# Brain going crazy with recursive functions

Lie Ryan lie.1296 at gmail.com
Sun Dec 7 21:07:56 CET 2008

```On Sat, 06 Dec 2008 23:33:35 -0800, 5lvqbwl02 wrote:

> I'm trying to solve the 9-tile puzzle using as functional an approach as
> possible.  I've recently finished reading SICP and am deliberately
> avoiding easy python-isms for the more convoluted scheme/functional
> methods.  The following function is trivial to do with for loops and
> directly accessing arrays with [] syntax.  I'm trying to limit myself to
> the types of idioms/semantics one finds in minimal scheme, such as in
> SICP.  I want eventually to port this to scheme, but I know python
> better, so that's where I'm starting.
>
> My current problem is the following.  The 9-tile puzzle consists of a
> list of lists like this [[1,2,3],[4,5,6],[7,8,0]], where the numbers can
> be jumbled up.  I'm looking for the location of the zero using *only*
> recursion and operators that are similar to car/cdr.  The return value
> should be the row,col of the zero.  For example above the
> return value would be (2,2).
>
> I'm also trying to define a single "linear_search(...)" function which
> does the search for within the row (an inner list above) and within the
> whole list.  linear_search takes as an argument a "truth_function"
> which does the actual work.  What's tricky is that the truth function
> for the array-as-a-whole is also the linear_search for a row.  Once I'm
> in linear_search for the array, I also call linear_search for each
> row.
>
> The problem is the line where it says acc.insert(0,idx) looks fishy to
> me.  It works fine and returns the row,col of the location of the zero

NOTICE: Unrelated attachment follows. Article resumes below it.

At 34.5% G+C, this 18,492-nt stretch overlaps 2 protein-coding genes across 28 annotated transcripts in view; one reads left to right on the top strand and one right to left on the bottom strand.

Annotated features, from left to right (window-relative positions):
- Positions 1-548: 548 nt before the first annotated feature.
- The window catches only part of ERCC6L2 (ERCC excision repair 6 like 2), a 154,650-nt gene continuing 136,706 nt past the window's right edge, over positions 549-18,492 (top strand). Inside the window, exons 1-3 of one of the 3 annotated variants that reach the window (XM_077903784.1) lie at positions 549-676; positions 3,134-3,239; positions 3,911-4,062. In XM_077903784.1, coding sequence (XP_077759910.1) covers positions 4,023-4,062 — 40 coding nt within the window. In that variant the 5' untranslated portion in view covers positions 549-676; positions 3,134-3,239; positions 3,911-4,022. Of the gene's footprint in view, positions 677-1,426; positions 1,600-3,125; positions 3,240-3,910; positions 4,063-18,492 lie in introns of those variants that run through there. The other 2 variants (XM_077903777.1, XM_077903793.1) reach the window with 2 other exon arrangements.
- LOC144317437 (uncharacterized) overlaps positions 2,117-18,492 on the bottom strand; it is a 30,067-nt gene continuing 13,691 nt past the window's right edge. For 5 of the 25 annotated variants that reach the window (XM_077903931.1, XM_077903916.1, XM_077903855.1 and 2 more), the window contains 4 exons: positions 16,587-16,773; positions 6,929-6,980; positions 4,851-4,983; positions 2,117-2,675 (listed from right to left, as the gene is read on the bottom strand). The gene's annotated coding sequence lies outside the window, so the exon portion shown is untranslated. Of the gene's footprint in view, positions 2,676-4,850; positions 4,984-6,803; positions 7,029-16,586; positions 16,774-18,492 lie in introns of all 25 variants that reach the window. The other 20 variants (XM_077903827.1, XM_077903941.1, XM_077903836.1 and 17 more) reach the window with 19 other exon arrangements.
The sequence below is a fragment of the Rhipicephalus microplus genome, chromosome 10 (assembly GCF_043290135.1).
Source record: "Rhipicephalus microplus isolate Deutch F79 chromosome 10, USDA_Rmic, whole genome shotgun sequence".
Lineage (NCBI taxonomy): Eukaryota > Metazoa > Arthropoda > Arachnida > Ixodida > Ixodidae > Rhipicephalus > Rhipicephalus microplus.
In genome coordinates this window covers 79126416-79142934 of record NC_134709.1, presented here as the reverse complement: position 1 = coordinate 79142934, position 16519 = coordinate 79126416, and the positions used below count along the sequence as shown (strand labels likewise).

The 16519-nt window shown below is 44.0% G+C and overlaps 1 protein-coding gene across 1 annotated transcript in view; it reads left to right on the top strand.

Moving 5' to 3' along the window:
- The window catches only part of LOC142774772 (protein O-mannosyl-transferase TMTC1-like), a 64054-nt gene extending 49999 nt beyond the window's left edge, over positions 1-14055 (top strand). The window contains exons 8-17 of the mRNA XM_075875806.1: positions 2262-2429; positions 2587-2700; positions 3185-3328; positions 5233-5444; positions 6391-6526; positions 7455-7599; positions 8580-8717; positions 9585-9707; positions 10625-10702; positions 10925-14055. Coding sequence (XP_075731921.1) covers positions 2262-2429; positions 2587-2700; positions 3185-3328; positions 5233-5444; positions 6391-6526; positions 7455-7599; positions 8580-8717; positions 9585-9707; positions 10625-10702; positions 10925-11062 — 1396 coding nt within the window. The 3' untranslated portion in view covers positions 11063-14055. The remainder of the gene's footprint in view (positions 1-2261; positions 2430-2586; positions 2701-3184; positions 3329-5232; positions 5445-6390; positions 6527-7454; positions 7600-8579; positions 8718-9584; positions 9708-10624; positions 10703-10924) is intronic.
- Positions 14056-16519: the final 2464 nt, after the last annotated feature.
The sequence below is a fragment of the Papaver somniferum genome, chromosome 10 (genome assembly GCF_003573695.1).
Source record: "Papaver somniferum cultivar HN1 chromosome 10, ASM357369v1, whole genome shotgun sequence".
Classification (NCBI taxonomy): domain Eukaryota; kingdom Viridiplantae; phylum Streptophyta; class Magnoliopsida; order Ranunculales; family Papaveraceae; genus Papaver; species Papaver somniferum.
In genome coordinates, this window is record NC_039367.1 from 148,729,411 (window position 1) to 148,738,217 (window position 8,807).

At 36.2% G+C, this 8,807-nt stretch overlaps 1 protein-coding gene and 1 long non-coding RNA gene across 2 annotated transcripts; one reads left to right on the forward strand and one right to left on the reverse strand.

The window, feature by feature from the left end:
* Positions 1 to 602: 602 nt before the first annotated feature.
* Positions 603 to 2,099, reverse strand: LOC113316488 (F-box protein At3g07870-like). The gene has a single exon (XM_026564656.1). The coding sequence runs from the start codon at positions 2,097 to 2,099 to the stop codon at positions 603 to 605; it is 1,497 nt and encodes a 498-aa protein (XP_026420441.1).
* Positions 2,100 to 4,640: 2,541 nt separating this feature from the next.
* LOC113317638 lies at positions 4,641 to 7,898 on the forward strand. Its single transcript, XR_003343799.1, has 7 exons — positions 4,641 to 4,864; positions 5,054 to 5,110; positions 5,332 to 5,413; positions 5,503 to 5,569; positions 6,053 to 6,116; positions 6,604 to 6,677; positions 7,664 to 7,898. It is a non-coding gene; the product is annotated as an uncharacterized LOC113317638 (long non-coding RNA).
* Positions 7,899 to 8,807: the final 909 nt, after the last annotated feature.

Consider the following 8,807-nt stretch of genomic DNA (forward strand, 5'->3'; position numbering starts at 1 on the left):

> tile, but it seems to be mutating a variable, and that's the thing I'm
> trying to avoid.  In a sense, it's not hard enough and python is making
> this too easy :)  (although it took a bit of mind-wrenching to get to
> this point.  Recursion makes you either dumber or smarter, I'm not sure
> which).
>
> How do I accumulate the inner value of the search so it pops out at the
> end, without resorting to a mutable variable?  I did a bit of search and
> the word "monad" came up, but I'm not sure what that is (I know it
> relates to haskell and some other purely functional stuff, but
> I get very lost when trying to read that stuff).
>
>
>
>
> def linear_search(array, truth_func, acc):
> 	# Goes through each element of array and applies truth_func. #
Returns
> 	index if found, otherwise returns None def linear_search_iter(idx,
> 	truth_func, arr, acc):
> 		if arr:
> 			tf = truth_func(arr[0])
> 			if tf or type(tf) is int:
> 				acc.insert(0,idx)
> 				return idx, acc+[idx]
> 			else:
> 				return linear_search_iter(idx+1,
truth_func, arr[1:], acc)
> 	return linear_search_iter(0, truth_func, array, acc)
>
>
>
> def locate_zero(p):
> 	# Locates empty tile.  Returns (r,c) tuple def find_zero_in_row
(row):
> 		return linear_search(row, lambda x: x==0, acc)
>
> 	acc = []
> 	ls = linear_search(p, find_zero_in_row, acc) print acc
> 	return acc
>
> locate_zero([[5, 3, 4], [2, 0, 1], [8, 6, 7]]) correctly returns (1,1)

In most functional languages, their natural data types differs. For
example, Haskell's list is a linked list, which if expressed in python
would look like this:

Python: [1, 2, 3, 4, 5]
Haskell-in-Python: [1, [2, [3, [4, [5, []]]]]]

linked list is more natural to use with recursive functions, so your
locate zero would be like this:

def search_tile(row, depth = 0):
return depth
elif len(tail) == 0:
return None
else:
return search_tile(tail, depth + 1)

def search_row(grid, depth = 0):
if st is not None:
return depth, st
elif tail == []:
return None
else:
return search_row(tail, depth + 1)

Now, you noticed that lots of the code is similar, we want to generalize
it. It's easy:

def search_linear(list_, checker, depth = 0):
# I intentionally doesn't factor out checker(head)
# as most functional language would automatically
# do so because side-effect is impossible
elif tail == ():
return ()
else:
return search_linear(tail, checker, depth + 1)

data = (1, (2, (3, (0, ()))))
print search_linear(data, lambda x: x == 0)
# (3, ())

data = (0, (2, (3, (4, ()))))
print search_linear(data, lambda x: x == 0)
#(0, ())

data = (1, (2, (3, (4, ()))))
print search_linear(data, lambda x: x == 0)
#()

data = ((5, (3, (4, ()))), ((2, (0, (1, ()))), ((8, (6, (7, ()))), ())))
print search_linear(data, lambda row: search_linear(row, lambda tile:
tile == 0))
#(1, (1, ()))

```